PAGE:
Late-spring gardening in the South Sound is where “fast and furious” meets “survivor.” The weather has settled, and nurseries explode with color and people. This is the South Sound at its best … bulbs, rhodies, azaleas, cherry trees, and a parade of once-blooming spring-blooming shrubs. But have you considered adding alpine plants to your garden?
Gardening with ‘Miffy’ Alpines
Alpine gardens are not rock gardens. Alpine gardening is for high-altitude plants that tend to grow slowly, low, and mounded. Alpine plants are adapted to harsh conditions like wind and cold that basically stunt their growth. Rock gardens can be anywhere as long as they have heat and sandy soil, a huge difference between the two.
Alpine plants include a wide range of choices, such as small shrubs, dwarf conifers, ornamental grasses, perennials, and annuals. So, basically it’s everything you already grow, just smaller versions.
Alpine plants can be “miffy” plants, ones that are not the very easiest to grow — a little fussy. That’s mostly because we’re used to overwatering and fussing with the plants we grow. The South Sound in late spring is full of color and flash. Alpine gardening can be nuanced and personal — small scale.
Some easy-to-find alpine plants are familiar names. They just have to be the dwarf forms of plants like dianthus, aubrieta, campanula, willows, sedums, thyme — there are plenty of alpines out there to get started.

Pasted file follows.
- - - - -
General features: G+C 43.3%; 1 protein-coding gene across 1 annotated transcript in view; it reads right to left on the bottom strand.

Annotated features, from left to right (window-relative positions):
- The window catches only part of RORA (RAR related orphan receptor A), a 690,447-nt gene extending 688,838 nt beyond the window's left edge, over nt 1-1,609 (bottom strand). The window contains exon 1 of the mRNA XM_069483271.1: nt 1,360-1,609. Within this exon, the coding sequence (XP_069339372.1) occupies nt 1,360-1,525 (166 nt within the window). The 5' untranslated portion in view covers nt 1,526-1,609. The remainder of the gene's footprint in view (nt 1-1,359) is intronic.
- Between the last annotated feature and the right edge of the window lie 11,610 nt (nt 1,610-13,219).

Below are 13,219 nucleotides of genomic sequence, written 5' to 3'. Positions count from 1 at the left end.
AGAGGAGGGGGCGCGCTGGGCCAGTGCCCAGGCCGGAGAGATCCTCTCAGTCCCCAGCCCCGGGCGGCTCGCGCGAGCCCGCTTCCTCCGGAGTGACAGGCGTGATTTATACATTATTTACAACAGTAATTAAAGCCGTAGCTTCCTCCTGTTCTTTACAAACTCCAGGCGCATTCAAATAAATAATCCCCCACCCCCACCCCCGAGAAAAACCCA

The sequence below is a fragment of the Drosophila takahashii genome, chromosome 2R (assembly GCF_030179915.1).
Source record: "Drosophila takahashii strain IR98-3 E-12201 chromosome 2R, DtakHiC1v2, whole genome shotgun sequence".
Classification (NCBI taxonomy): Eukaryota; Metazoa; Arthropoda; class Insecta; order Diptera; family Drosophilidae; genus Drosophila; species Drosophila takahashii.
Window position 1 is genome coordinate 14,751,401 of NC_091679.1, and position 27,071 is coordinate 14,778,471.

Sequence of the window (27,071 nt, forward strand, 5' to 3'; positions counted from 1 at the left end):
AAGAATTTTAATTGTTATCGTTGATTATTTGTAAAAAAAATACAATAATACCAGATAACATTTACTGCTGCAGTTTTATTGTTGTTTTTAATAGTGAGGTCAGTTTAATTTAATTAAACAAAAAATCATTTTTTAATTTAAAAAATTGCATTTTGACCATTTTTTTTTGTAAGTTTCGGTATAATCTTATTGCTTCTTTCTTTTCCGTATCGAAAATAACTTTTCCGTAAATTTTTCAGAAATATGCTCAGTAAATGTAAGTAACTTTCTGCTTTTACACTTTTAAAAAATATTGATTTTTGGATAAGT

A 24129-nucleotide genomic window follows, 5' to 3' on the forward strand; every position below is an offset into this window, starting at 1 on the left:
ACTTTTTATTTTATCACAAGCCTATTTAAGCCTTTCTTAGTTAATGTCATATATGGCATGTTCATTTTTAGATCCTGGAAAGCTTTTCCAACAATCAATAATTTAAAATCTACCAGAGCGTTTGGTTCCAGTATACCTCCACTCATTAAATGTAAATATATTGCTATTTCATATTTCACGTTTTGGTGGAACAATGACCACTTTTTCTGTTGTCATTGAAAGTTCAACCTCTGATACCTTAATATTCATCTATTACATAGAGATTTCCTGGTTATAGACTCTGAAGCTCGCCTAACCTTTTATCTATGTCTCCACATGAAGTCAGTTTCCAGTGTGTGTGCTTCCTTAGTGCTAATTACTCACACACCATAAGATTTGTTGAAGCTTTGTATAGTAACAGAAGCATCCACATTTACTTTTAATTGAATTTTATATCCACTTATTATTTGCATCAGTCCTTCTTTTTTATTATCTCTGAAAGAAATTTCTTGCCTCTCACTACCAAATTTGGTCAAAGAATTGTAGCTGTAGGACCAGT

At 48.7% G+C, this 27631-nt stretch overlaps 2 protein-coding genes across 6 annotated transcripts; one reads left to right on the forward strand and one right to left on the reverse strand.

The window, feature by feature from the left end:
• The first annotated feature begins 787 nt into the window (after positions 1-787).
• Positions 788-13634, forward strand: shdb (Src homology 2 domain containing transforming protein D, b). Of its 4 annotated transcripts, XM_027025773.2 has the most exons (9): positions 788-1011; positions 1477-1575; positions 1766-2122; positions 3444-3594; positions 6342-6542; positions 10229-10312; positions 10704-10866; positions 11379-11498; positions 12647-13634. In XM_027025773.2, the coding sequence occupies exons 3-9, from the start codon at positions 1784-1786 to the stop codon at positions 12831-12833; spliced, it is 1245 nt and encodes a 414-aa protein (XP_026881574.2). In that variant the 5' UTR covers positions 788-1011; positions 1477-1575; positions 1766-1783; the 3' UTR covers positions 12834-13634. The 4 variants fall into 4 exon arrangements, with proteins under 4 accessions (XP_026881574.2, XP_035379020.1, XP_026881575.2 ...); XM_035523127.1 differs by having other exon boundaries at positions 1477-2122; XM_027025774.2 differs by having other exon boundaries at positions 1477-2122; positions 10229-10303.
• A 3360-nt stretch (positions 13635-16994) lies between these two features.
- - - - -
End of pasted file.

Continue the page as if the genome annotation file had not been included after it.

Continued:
A Good Starter
Alpine plants like being grown ‘hard’, i.e., grown in soil that is lean, not fertile. A fertile soil would make them grow ‘soft,’ and they wouldn’t survive through any harsh conditions. So, just like every other kind of gardening, soil is everything. Not much alpine soil is needed because alpine roots are not only tough; they are shallow.
Recipe for Alpine Trough
2 parts freshly dug soil
1 part sharp sand
1 part pumice
1 part organic material like coir or a potting mix
If pumice is hard to find, perlite works, too. Perlite has an added advantage. You know how wet the soil is just by looking at the pieces of perlite. It’s white when dry, and gray when wet.
Alpine gardening is not new. Most gardens are growing in home-constructed hypertufa troughs. They are expensive but are made with very inexpensive materials. There are plenty of articles and instructions about how to make troughs, mix your own soil, and get the right plants.
All the Information in One Spot
Hypertufa Containers: Creating and Planting an Alpine Trough Garden by Lori Chips, and she left no stone unturned. (Sorry, had to say it). Chips teaches the mechanics of building hypertufa troughs in every shape possible. She tells you how to fill them with the best soil mix for alpine plants.
Each completed trough in Hypertufa Containers is a miniature landscape filled with dwarf conifer, alpine ground covers spilling over small rocks, and plants small enough to qualify for a fairy garden. Hypertufa Containers can be preordered on amazon.com.